‘Economic growth is slow’

In this interview with our reporter JACOB NANKHONYA, the African Union (AU) regional delegate to Southern Africa, Southern African Development Community (Sadc) and Common Market for Eastern and Southern Africa (Comesa) Dr. Auguste Ngomo comments on the political and socio-economic situation in Malawi as the country clocks 53 years of independence next month. Excerpts:

How do you see the political, socio-economic situation in Malawi after 53 years?

Ngomo: Political actors should agree on a common area of focus

Economy is slow, the private sector stagnant, political situation is tense with no confidence among all the stakeholders working towards achieving development of Malawi and there is absence of focus at all levels.

How can this situation be fixed?

By fixing the economy, the political tension will be reduced, subsequently the political debate will be more constructive. Politically the different actors should agree on a minimum common area of focus that they will not change with the change of government. Something like  a national action plan.


An Afrobarometer survey released on May 30 shows nine out of every 10 Malawians believe the country is headed in the wrong direction in terms of handling of major policy issues, what is your opinion?

I have read this survey. I do not fully agree with it because; all Malawians should not only speak politics but they should go back to work. It is not nice speeches, good skills development programmes etc which will change the country’s reality. It is work, innovation, business and trade.


Malawians are known as hardworkers. How can they meaningfuly work to bring real change in the country?

It is by doing serious profitable businesses that would create jobs for other people. In fact the African Union is implementing a programme to that effect. Through the theme of the year: Harnessing the Demographic Dividend through Investments in Youth, African Union- Southern African Regional Office (AU-SARO) is presenting to all Southern Member States one unique youth Initiative: 100 youth in real business every year. Business, trade will enrich people and provide work for a lot of us. Let the majority of our society, the youth who represent over 36 percent of the Malawian population, start, develop and make profitable real business.

Why are you using the word ‘real business’ in the youth initiative? What do you mean by real business?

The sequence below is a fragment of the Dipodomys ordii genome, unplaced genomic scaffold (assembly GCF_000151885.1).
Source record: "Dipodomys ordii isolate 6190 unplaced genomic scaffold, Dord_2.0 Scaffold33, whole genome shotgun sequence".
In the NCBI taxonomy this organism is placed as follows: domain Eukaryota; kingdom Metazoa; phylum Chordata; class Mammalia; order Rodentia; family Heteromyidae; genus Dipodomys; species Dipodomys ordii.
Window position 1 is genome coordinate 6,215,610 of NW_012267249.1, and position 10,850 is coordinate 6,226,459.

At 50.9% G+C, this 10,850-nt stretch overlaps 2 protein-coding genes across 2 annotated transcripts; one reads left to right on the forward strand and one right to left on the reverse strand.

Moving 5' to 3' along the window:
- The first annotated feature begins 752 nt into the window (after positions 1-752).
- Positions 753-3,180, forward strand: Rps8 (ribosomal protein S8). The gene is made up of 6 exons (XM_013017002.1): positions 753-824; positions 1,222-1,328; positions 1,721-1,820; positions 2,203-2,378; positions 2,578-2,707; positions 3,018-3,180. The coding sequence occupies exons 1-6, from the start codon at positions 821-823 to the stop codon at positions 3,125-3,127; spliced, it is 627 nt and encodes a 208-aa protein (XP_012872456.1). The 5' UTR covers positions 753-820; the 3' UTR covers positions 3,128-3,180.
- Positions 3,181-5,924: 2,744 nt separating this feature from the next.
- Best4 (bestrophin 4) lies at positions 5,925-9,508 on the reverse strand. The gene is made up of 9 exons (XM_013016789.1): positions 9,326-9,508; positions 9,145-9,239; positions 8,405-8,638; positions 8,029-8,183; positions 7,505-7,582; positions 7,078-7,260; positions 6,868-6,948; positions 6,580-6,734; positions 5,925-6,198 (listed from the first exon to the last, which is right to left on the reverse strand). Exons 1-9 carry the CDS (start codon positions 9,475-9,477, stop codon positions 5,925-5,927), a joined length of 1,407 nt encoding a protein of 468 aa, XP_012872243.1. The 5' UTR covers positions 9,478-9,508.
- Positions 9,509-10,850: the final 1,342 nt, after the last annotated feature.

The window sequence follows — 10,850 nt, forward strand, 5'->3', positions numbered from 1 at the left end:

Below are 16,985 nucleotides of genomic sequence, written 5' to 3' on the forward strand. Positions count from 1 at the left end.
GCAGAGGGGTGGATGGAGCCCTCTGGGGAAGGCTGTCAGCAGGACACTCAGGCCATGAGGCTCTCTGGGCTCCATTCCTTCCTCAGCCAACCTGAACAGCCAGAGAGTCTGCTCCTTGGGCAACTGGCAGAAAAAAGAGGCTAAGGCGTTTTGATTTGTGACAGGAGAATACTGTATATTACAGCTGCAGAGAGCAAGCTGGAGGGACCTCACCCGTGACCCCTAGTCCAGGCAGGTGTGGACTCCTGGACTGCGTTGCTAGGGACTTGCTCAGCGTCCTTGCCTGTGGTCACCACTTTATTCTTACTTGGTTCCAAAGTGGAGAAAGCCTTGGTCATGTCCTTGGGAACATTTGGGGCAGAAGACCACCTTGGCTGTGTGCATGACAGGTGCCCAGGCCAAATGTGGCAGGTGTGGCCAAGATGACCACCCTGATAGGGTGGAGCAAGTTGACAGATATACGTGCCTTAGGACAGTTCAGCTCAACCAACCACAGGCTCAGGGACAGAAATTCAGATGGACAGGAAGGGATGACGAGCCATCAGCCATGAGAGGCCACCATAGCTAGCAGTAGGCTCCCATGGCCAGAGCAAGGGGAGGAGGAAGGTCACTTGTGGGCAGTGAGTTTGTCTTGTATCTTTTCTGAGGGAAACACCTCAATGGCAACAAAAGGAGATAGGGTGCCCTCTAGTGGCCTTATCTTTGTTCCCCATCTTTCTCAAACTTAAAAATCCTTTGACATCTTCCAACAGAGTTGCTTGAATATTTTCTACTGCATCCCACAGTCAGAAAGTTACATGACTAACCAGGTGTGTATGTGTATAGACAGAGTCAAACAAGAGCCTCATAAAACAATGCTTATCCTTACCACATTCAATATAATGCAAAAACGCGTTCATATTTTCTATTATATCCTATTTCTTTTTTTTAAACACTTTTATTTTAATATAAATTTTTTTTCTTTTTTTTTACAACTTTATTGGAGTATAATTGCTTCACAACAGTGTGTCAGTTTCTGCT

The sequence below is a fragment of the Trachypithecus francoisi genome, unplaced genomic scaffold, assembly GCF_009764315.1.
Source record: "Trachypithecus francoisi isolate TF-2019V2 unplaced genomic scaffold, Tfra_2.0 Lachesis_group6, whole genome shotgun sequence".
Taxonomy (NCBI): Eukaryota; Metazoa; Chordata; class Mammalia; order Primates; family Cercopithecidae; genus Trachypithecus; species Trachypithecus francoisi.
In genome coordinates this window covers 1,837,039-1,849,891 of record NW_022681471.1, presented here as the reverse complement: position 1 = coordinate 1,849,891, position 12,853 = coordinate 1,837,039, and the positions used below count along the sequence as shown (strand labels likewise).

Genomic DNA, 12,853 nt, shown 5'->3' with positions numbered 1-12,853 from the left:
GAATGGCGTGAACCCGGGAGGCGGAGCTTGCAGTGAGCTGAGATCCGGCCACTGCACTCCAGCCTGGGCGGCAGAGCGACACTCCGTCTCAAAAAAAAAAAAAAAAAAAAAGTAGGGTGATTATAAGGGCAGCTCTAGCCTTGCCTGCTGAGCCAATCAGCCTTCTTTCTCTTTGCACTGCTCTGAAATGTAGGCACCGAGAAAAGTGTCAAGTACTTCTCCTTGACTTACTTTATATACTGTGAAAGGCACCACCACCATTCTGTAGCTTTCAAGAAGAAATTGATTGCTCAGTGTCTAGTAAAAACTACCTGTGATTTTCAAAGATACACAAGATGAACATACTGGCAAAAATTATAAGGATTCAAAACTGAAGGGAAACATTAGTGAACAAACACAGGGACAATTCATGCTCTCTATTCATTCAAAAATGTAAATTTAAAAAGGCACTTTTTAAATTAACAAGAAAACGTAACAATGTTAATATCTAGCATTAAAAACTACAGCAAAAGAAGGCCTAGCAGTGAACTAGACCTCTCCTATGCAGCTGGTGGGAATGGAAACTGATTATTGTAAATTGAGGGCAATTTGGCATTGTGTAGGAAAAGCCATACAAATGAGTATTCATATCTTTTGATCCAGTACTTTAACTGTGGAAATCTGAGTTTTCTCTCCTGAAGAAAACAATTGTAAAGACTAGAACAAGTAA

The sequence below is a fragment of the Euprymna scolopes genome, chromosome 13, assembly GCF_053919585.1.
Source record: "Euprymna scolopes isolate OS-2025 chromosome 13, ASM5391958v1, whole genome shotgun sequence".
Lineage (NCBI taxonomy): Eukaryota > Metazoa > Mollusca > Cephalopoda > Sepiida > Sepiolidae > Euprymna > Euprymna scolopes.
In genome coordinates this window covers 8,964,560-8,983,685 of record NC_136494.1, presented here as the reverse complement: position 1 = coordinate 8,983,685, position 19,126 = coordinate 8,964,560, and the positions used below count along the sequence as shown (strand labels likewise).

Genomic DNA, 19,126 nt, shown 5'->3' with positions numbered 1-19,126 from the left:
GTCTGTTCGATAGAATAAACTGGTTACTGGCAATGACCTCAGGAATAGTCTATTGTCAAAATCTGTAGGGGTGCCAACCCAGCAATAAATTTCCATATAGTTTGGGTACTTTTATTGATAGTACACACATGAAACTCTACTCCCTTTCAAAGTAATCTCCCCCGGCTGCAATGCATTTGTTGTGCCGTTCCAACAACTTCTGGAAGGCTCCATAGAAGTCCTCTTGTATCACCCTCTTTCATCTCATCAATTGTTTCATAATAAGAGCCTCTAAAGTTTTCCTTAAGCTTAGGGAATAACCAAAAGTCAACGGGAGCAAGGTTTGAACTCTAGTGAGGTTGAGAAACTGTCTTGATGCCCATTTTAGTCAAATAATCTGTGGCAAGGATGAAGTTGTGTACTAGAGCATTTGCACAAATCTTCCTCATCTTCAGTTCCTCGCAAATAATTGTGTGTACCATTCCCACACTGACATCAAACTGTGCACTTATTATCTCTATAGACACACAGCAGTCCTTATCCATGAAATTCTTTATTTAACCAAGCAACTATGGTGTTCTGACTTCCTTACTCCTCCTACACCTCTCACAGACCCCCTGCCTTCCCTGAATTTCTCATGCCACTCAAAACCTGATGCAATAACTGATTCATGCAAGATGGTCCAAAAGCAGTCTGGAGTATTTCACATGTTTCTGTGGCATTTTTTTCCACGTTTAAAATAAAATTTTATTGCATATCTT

We call real business all the businesses which by their nature and essence have huge potential of development and success and a huge potential of recruitment of people. This initiative will not manage with shops, beauty salos, groceries or anything within that range but rather more creative business plans with potential of employing other people.

What is the objective of the initiative and its impact in an economy?

This youth initiative aims to inject voluntary and intentionally 100 middle-small and middle business in the private sector. If we maintain this programme for 5 years, we will have 500 new businesses in Malawi. But for different reasons, the mortality of new business is very high, so we should have a specific programme to protect, groom them and support them Up to the time the risk is over, say, around 3 or 4 years.

By injecting this volume of new businesses, we will automatically generate more jobs and create a more dynamic private sector.  Expected impacts are more business opportunities, creation and development of a new high class of business men and women at national and regional level, more opportunities of external growth for the existing firms, seeing the regional trade integration like an opportunity and not a trade and more tax for the national budget. As you can see this initiative has multiple impacts than just giving a job to the youth.

But Malawi already has a lot of different youth initiatives, how different is the AU initiative?

All the youth initiatives that aim to promote youth in business have like all these components: selection, training, mentoring and financing.

The youth initiative has the additional or specific components such as special and direct mentoring, special state advantages monitoring through award and business/trade support platform.

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